Tuesday, August 20, 2013

Raw #111 - May 15th, 1995

In tonight's cold opening, IRS vows to put a lien on Bam Bam's tattoos. What if Bigelow won't pay his taxes? Will he have to repossess the Beast from the East's scalp? If so, who's going to do the dirty work, the Repo Man or Tatanka?

Raw is live tonight in Binghamton, New York, the night after In Your House, and Jerry Lawler is pleased as punch (not spiked punch, as Lawler doesn't drink). Vince again directs the audience's attention to Jerry's "kisser" as the King gloats over his tainted victory against Bret Hart the previous night, which he achieved "all by himself" (actually, with the help of Hakushi and the referee's foot getting caught in the ropes outside the ring, a spot which is way more realistic than the normal ref-bump-followed-by-impossibly-long-loss-of-consciousness).
Reigning tag team champions Owen Hart and Yokozuna come to the ring to take on Bill Weaver and Nick Barberry. Before the prevalence of Titantron videos, the best a wrestler got was special lighting for their entrance, which in the case of Owen and Yoko is a playing card-like image of the King of Harts sandwiched between Japanese characters. Owen offers Jerry congratulations for beating brother Bret. Jerry says hi to his mom on the air. Jim Cornette trash-talks fans at ringside, telling them, "See what happens when a fetus don't get enough oxygen!?" Shortly into the match, both scrubs try to take down Yokozuna simultaneously, only to take simultaneous clotheslines. Owen tags in to deliver a spinning heel kick, a Maneuver (#1) which was a favorite of Kwang and will be used often by newcomer Savio Vega. The Allied Powers, says Vince, are looking forward to a title shot, which they have earned by beating the Blu Twins and a team of jobbers a few weeks back. Yokozuna tags back in to deliver a uranage to Bill Weaver, and FOOOOOR-get about it! The champions pick up the victory, while Jerry Lawler picks up where he left off weeks ago and accuses Bret Hart of being racist against the Japanese. Yokozuna continues to cover Weaver for a very long time after the bell while Owen puts on both belts.

Jerry Lawler then provides an in-depth analysis of his victory last night, starting with a shot of his "mother," suggesting a rather unsettling mother-son relationship, which would be explored further with the Beaver Cleavage gimmick in four years. I'm being unfair, of course, as I'm sure Jerry considers any woman over the age of 20 to be too old for his tastes. We then see a picture of Bret about to piledrive the King, which Jerry claims is upside down, meaning that in reality, the ring was on the ceiling and Jerry is in the process of back body-dropping Bret, whose boots are made of very strong Vel-Cro. Lawler continues to rationalize the blatant cheating in the match, then shows a still of Bret Hart nursing a knee injury backstage (out of context, as this was the same picture used just seconds earlier to show how Bret faked his injury to lull Lawler into a false sense of security), which he draws over using his telestrator (or Royal Magistrator).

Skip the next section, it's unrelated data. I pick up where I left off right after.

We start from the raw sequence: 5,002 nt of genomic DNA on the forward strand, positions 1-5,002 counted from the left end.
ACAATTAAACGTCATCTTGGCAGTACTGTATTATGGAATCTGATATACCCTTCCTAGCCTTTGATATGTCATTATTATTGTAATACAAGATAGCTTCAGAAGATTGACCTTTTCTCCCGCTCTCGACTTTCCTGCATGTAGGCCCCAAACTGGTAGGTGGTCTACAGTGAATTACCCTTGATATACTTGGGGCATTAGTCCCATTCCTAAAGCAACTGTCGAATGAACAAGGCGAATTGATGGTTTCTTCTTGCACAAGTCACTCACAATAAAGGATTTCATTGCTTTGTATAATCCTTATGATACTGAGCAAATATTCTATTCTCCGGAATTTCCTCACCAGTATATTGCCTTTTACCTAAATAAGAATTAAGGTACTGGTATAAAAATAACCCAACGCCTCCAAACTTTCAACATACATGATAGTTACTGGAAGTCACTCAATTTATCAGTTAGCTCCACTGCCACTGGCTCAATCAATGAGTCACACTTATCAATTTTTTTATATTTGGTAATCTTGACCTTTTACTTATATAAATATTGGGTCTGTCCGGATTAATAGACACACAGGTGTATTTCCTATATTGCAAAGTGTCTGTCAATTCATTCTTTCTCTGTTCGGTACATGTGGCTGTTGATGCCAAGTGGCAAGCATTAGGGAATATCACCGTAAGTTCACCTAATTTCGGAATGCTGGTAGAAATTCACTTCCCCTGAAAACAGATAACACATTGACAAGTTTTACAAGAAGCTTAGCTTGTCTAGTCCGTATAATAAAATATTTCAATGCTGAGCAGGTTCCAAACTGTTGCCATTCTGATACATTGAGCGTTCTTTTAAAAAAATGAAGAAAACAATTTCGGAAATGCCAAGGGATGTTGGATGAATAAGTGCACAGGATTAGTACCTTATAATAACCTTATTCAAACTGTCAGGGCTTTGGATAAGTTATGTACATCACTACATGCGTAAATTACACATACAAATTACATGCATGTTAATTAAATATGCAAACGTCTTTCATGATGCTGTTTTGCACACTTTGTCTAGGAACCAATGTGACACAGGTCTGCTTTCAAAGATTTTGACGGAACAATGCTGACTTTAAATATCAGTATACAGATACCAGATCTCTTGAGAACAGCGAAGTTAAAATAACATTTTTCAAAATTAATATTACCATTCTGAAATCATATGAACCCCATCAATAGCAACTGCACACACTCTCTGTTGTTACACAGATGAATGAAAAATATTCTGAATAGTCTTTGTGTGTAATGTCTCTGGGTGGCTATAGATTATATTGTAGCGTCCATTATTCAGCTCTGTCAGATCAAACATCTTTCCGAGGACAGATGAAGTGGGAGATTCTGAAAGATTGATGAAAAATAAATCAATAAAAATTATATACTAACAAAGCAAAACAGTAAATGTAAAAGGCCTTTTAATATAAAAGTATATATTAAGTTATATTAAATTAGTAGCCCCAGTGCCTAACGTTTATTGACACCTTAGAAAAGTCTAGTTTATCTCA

Next, we see a commercial featuring two Conehead-like aliens discussing whether or not to destroy the Earth. They mention the use of nuclear weapons and environmental pollution, suggesting the return of Ludvig Borga to take out Adam Bomb. Instead, the aliens discover the World Wrestling federation and decide to spare our humble planet. And the Justice Department wanted to put Vince in jail? For shame. He saved the Earth!

As Raw returns to air, Vince says, "We're back, ladies and gentlemen," with those last three words coinciding perfectly with the ring announcer proclaiming, "Ladies and gentlemen, Man Mountain Rock!" If only the ring announcer could hear Vince and shout "Jinx!", forcing Vince to remain silent the rest of the episode until someone said his name. MMR (meaning Man Mountain Rock, not the vaccine for Mumps, Measles, and Rubella, although it's fortunate that Rock didn't appear at Wrestlemania XI and have a confrontation with Jenny McCarthy) plays his own entrance theme on his custom WWF guitar. You know what would be even cooler than a custom-made WWF logo guitar? If you could just go to a music store and buy one off the shelves. I wonder if it's a Les Paul (which, when my brother and I first read about in a WWF Magazine "Guess the Superstar based on a baby picture and clues," we mistook for French, meaning "The Paul." We assumed the mystery wrestler was The Undertaker).
"Is all that noise over, McMahon?" asks Lawler, no doubt longing for the smooth synth sounds of his own hit song, "Wrestling with Girls." We are welcomed back to the Broome County Arena, built with prize money won from the "Stupidest County Name" contest, where Man Mountain Rock locks up with legendary enhancement talent "Iron" Mike Sharpe. Rock has ditched his corn rows for the straight long hair we know and love. Rock, to whom I will continue to refer by the same nickname as Dwayne Johnson, refuses to be moved by Sharpe's attempts at shoulder blocks and makes extremely quick work of Iron Mike with his Whammy Bar submission finisher.